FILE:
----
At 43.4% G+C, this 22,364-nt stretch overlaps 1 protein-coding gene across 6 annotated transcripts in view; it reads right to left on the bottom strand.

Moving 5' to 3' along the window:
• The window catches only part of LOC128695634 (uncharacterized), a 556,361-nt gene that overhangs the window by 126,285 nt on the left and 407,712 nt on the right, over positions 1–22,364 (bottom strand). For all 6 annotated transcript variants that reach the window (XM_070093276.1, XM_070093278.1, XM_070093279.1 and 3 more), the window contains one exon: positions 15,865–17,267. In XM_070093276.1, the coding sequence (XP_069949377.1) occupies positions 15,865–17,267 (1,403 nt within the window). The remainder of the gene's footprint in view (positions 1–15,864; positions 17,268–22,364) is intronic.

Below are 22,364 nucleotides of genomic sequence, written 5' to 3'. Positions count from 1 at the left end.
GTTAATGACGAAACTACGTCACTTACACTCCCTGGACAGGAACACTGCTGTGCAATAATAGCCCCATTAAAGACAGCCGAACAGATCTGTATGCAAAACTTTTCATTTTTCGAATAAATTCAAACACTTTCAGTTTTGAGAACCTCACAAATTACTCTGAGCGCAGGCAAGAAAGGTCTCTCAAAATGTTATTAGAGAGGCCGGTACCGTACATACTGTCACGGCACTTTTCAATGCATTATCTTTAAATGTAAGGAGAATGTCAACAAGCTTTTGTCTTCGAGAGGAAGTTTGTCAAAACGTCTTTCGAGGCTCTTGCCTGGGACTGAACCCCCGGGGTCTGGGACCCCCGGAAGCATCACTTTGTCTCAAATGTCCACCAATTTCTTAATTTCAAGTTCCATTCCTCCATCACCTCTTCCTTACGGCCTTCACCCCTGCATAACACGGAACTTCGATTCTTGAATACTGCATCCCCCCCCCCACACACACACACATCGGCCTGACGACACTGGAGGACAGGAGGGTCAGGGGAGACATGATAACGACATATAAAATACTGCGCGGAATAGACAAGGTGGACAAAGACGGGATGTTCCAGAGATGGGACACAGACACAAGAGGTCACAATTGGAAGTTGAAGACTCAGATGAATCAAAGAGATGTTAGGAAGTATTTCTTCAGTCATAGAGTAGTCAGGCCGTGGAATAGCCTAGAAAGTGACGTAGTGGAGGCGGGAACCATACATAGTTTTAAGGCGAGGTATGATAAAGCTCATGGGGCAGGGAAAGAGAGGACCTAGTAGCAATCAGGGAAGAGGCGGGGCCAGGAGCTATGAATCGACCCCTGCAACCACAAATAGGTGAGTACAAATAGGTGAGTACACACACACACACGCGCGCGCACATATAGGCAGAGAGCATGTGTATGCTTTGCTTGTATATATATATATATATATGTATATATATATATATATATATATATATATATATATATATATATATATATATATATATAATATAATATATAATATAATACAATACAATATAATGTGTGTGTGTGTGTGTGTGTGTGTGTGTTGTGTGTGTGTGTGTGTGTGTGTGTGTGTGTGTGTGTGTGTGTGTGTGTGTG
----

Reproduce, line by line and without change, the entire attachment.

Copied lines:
At 43.4% G+C, this 22,364-nt stretch overlaps 1 protein-coding gene across 6 annotated transcripts in view; it reads right to left on the bottom strand.

Moving 5' to 3' along the window:
• The window catches only part of LOC128695634 (uncharacterized), a 556,361-nt gene that overhangs the window by 126,285 nt on the left and 407,712 nt on the right, over positions 1–22,364 (bottom strand). For all 6 annotated transcript variants that reach the window (XM_070093276.1, XM_070093278.1, XM_070093279.1 and 3 more), the window contains one exon: positions 15,865–17,267. In XM_070093276.1, the coding sequence (XP_069949377.1) occupies positions 15,865–17,267 (1,403 nt within the window). The remainder of the gene's footprint in view (positions 1–15,864; positions 17,268–22,364) is intronic.

Below are 22,364 nucleotides of genomic sequence, written 5' to 3'. Positions count from 1 at the left end.
GTTAATGACGAAACTACGTCACTTACACTCCCTGGACAGGAACACTGCTGTGCAATAATAGCCCCATTAAAGACAGCCGAACAGATCTGTATGCAAAACTTTTCATTTTTCGAATAAATTCAAACACTTTCAGTTTTGAGAACCTCACAAATTACTCTGAGCGCAGGCAAGAAAGGTCTCTCAAAATGTTATTAGAGAGGCCGGTACCGTACATACTGTCACGGCACTTTTCAATGCATTATCTTTAAATGTAAGGAGAATGTCAACAAGCTTTTGTCTTCGAGAGGAAGTTTGTCAAAACGTCTTTCGAGGCTCTTGCCTGGGACTGAACCCCCGGGGTCTGGGACCCCCGGAAGCATCACTTTGTCTCAAATGTCCACCAATTTCTTAATTTCAAGTTCCATTCCTCCATCACCTCTTCCTTACGGCCTTCACCCCTGCATAACACGGAACTTCGATTCTTGAATACTGCATCCCCCCCCCCACACACACACACATCGGCCTGACGACACTGGAGGACAGGAGGGTCAGGGGAGACATGATAACGACATATAAAATACTGCGCGGAATAGACAAGGTGGACAAAGACGGGATGTTCCAGAGATGGGACACAGACACAAGAGGTCACAATTGGAAGTTGAAGACTCAGATGAATCAAAGAGATGTTAGGAAGTATTTCTTCAGTCATAGAGTAGTCAGGCCGTGGAATAGCCTAGAAAGTGACGTAGTGGAGGCGGGAACCATACATAGTTTTAAGGCGAGGTATGATAAAGCTCATGGGGCAGGGAAAGAGAGGACCTAGTAGCAATCAGGGAAGAGGCGGGGCCAGGAGCTATGAATCGACCCCTGCAACCACAAATAGGTGAGTACAAATAGGTGAGTACACACACACACACGCGCGCGCACATATAGGCAGAGAGCATGTGTATGCTTTGCTTGTATATATATATATATATATGTATATATATATATATATATATATATATATATATATATATATATATATATATATATATAATATAATATATAATATAATACAATACAATATAATGTGTGTGTGTGTGTGTGTGTGTGTGTGTTGTGTGTGTGTGTGTGTGTGTGTGTGTGTGTGTGTGTGTGTGTGTGTGTGTG